Modulation of the Drosophila transcriptome by developmental exposure to alcohol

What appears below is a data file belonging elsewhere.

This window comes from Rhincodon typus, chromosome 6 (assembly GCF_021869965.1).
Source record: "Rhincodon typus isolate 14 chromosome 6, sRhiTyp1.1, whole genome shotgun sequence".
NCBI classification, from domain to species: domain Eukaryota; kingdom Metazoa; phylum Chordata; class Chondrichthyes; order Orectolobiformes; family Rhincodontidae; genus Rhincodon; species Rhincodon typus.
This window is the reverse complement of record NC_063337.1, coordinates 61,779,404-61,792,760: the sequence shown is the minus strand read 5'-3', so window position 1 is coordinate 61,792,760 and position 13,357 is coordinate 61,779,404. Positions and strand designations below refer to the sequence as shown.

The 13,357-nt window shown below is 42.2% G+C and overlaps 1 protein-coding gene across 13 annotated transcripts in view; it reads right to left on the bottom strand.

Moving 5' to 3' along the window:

Abstract Background Prenatal exposure to ethanol can cause fetal alcohol spectrum disorder (FASD), a prevalent, preventable pediatric disorder. Identifying genetic risk alleles for FASD is challenging since time, dose, and frequency of exposure are often unknown, and manifestations of FASD are diverse and evident long after exposure. Drosophila melanogaster is an excellent model to study the genetic basis of the effects of developmental alcohol exposure since many individuals of the same genotype can be reared under controlled environmental conditions. Results We used 96 sequenced, wild-derived inbred lines from the Drosophila melanogaster Genetic Reference Panel (DGRP) to profile genome-wide transcript abundances in young adult flies that developed on ethanol-supplemented medium or standard culture medium. We found substantial genetic variation in gene expression in response to ethanol with extensive sexual dimorphism. We constructed sex-specific genetic networks associated with alcohol-dependent modulation of gene expression that include protein-coding genes, Novel Transcribed Regions (NTRs, postulated to encode long non-coding RNAs) and female-specific coordinated regulation of snoRNAs that regulate pseudouridylation of ribosomal RNA. We reared DGRP lines which showed extreme upregulation or downregulation of snoRNA expression during developmental alcohol exposure on standard or ethanol supplemented medium and demonstrated that developmental exposure to ethanol has genotype-specific effects on adult locomotor activity and sleep. Conclusions There is significant and sex-specific natural genetic variation in the transcriptional response to developmental exposure to ethanol in Drosophila that comprises networks of genes affecting nervous system development and ethanol metabolism as well as networks of regulatory non-coding RNAs.

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